⇒ Read the rest of this year's Annual Manual: A guide to campus activism
- Photo by Sam Wardle
- Students rallied at the Tom Tancredo speech at UNC to protest his stance on immigration.
Haley Koch is a senior at University of North Carolina-Chapel Hill, a Morehead-Cain scholar and a graduate of Sidwell Friends, a northeastern high school that counts Chelsea Clinton and Gore Vidal among its alumni. Koch has received numerous UNC-CH awards for her work as an LGBT activist and community organizer. In mid-April, she accepted the Engaged Scholarship Award on behalf of UNC-NOW, a grassroots student group Koch works with.
A few days later, on April 23, she garnered another distinction: She was arrested by campus police outside of a classroom.
Koch is charged with disorderly conduct in connection with the now-infamous April 18 protest of a speech by former Republican Congressman Tom Tancredo in UNC-CH's Bingham Hall. That night, left-leaning students protested Tancredo's anti-immigrant positions with a "dance party for diversity" that devolved into a raucous rally. Campus police used pepper spray and waved a crackling Taser to disperse a crowd of protesters from the building, and, after a student outside Bingham Hall shattered a window, Tancredo fled campus with a ragtag band of protesters running behind him, shouting insults. He barely had a chance to speak.
The incident report filed by Koch's arresting officer is riveting. Officer Michael Davis wrote of being ordered to wait outside the Frederick Brooks building where Koch's class was in session and then to proceed with the arrest when she left early. Incidentally, the lieutenant who ordered Davis to make the arrest is the same officer Koch has accused of throwing her to the ground at the protest. "For her comfort, I allowed KOCH to remove her backpack before placing her in handcuffs," Davis wrote. Koch was taken to the Orange County Jail in Hillsborough and later freed on $1,000 bond. She goes to court in September.
Koch's predicament wasn't entirely unpredictable, given North Carolina's complicated history of free speech on campus. In the summer of 1963, the General Assembly pushed through the Act to Regulate Visiting Speakers, a nasty piece of Cold War censorship that effectively banned any communist or communist-leaning speakers from state campuses. That law was struck down by the courts five years later, but more recent events at UNC, North Carolina State University and other colleges and universities illustrate that free speech is not as free as it should be.
"We've seen incidents at UNC schools that suggested an institutional lack of free expression," said Will Creeley, director of legal and public advocacy for the nonpartisan Foundation for Individual Rights in Education (FIRE ).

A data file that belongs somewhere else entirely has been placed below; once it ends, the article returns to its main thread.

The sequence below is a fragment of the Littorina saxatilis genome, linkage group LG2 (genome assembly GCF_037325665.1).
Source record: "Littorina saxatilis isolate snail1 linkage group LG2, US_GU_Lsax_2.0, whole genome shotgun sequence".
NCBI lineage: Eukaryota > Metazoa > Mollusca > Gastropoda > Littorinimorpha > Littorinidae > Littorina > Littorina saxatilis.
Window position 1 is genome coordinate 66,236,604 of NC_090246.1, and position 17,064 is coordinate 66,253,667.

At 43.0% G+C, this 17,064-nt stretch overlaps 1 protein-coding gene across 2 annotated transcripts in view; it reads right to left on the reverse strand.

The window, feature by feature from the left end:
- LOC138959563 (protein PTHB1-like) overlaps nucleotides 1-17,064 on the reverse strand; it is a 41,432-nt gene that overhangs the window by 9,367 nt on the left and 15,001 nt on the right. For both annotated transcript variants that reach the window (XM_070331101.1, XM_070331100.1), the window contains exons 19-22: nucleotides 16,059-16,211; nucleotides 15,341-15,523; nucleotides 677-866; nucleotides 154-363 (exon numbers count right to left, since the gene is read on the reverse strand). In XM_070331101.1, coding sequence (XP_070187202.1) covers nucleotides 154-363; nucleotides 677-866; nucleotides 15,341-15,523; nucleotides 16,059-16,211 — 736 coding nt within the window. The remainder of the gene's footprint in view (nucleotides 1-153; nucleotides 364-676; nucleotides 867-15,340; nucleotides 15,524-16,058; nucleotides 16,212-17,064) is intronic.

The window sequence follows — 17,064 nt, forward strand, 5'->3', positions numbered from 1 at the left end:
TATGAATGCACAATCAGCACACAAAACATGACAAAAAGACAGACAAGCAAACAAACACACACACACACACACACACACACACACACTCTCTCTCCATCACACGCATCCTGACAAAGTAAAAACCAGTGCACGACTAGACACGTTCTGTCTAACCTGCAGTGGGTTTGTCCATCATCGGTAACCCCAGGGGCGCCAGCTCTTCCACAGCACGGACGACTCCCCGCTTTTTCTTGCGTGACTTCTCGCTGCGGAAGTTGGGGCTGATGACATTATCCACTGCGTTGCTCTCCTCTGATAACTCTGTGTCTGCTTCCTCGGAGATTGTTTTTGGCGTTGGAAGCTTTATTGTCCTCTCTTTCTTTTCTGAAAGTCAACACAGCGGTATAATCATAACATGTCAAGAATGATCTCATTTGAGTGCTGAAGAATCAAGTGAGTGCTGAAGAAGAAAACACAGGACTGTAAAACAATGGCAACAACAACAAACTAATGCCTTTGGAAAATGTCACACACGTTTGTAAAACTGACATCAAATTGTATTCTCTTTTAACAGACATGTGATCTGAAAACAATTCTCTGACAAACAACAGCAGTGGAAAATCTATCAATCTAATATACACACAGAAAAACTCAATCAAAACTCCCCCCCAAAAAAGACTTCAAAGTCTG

Protesters found few friends in the days that followed the speech that wasn't. They were pilloried on editorial pages for engaging in the "heckler's veto," a protest that becomes so rambunctious the speaker can't deliver his or her message. Case law on the heckler's veto is murky; the Supreme Court has delivered contradictory rulings on its use. Creeley told the Indy the heckler's veto was "patently unconstitutional." "Free expression does not include the right to silence those with whom you disagree," he said.
The tactic is on the rise, both in right- and left-wing activist circles, and treads in treacherous First Amendment waters. Protesters may be displaying bad taste and disrespect for the spirit of the First Amendment, but they break no law by shouting down a speaker. The government, however, acts illegally when it attempts to silence a peaceful protest. Whether the discussion is about Tom Tancredo's immigration policies or President Obama's alleged "death panels," as the right erroneously has characterized a provision in his health care reform, it shifts from a meaningful debate to a shouting match. Indeed, the original purpose of the Tancredo speech—the legitimacy of in-state college tuition for the children of undocumented immigrants—went out the broken window. The aftermath of the event has been about the protesters, not the issues.
UNC-CH Chancellor Holden Thorp called Tancredo to apologize and warned that protesters could face charges. In an open letter to UNC-CH affiliates, Thorp condemned the protesters' tactics, saying they diverged from the university's tradition of free speech and debate. The following week at UNC, six nonstudent protesters were arrested at a speech by Virginia Congressman Virgil Goode, but Koch remains the only individual charged in relation to the Tancredo incident.
UNC-CH police spokesman Randy Young indicated Koch was arrested because she was the only student officers recognized on YouTube videos of the rally. As Thorp noted in an interview with the Indy, "Haley is a well-known person."